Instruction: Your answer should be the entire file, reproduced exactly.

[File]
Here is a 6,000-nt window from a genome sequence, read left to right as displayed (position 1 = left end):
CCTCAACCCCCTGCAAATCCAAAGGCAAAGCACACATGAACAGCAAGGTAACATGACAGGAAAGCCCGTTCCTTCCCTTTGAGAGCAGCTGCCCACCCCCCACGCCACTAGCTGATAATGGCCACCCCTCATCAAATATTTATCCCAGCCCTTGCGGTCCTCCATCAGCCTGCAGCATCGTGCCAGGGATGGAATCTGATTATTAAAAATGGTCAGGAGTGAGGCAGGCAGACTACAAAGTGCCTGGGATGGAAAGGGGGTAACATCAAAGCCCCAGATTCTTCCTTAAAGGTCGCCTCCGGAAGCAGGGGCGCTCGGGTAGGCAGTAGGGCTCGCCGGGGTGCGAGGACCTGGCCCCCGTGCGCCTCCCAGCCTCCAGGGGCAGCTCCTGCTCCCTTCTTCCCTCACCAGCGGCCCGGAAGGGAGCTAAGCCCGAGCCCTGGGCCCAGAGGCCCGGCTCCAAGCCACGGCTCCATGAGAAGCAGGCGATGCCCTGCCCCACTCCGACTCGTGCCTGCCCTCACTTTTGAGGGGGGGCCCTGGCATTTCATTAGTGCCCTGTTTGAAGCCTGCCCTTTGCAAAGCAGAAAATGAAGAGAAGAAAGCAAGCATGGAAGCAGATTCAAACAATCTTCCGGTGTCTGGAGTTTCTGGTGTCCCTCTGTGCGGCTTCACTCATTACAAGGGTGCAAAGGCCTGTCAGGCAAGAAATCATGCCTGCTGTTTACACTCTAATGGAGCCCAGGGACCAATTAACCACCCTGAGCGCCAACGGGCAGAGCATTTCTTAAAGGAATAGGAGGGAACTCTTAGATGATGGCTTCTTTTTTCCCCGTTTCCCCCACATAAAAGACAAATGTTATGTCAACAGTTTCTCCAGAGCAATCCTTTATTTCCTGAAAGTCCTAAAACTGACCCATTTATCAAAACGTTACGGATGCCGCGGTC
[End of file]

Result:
Here is a 6,000-nt window from a genome sequence, read left to right as displayed (position 1 = left end):
CCTCAACCCCCTGCAAATCCAAAGGCAAAGCACACATGAACAGCAAGGTAACATGACAGGAAAGCCCGTTCCTTCCCTTTGAGAGCAGCTGCCCACCCCCCACGCCACTAGCTGATAATGGCCACCCCTCATCAAATATTTATCCCAGCCCTTGCGGTCCTCCATCAGCCTGCAGCATCGTGCCAGGGATGGAATCTGATTATTAAAAATGGTCAGGAGTGAGGCAGGCAGACTACAAAGTGCCTGGGATGGAAAGGGGGTAACATCAAAGCCCCAGATTCTTCCTTAAAGGTCGCCTCCGGAAGCAGGGGCGCTCGGGTAGGCAGTAGGGCTCGCCGGGGTGCGAGGACCTGGCCCCCGTGCGCCTCCCAGCCTCCAGGGGCAGCTCCTGCTCCCTTCTTCCCTCACCAGCGGCCCGGAAGGGAGCTAAGCCCGAGCCCTGGGCCCAGAGGCCCGGCTCCAAGCCACGGCTCCATGAGAAGCAGGCGATGCCCTGCCCCACTCCGACTCGTGCCTGCCCTCACTTTTGAGGGGGGGCCCTGGCATTTCATTAGTGCCCTGTTTGAAGCCTGCCCTTTGCAAAGCAGAAAATGAAGAGAAGAAAGCAAGCATGGAAGCAGATTCAAACAATCTTCCGGTGTCTGGAGTTTCTGGTGTCCCTCTGTGCGGCTTCACTCATTACAAGGGTGCAAAGGCCTGTCAGGCAAGAAATCATGCCTGCTGTTTACACTCTAATGGAGCCCAGGGACCAATTAACCACCCTGAGCGCCAACGGGCAGAGCATTTCTTAAAGGAATAGGAGGGAACTCTTAGATGATGGCTTCTTTTTTCCCCGTTTCCCCCACATAAAAGACAAATGTTATGTCAACAGTTTCTCCAGAGCAATCCTTTATTTCCTGAAAGTCCTAAAACTGACCCATTTATCAAAACGTTACGGATGCCGCGGTC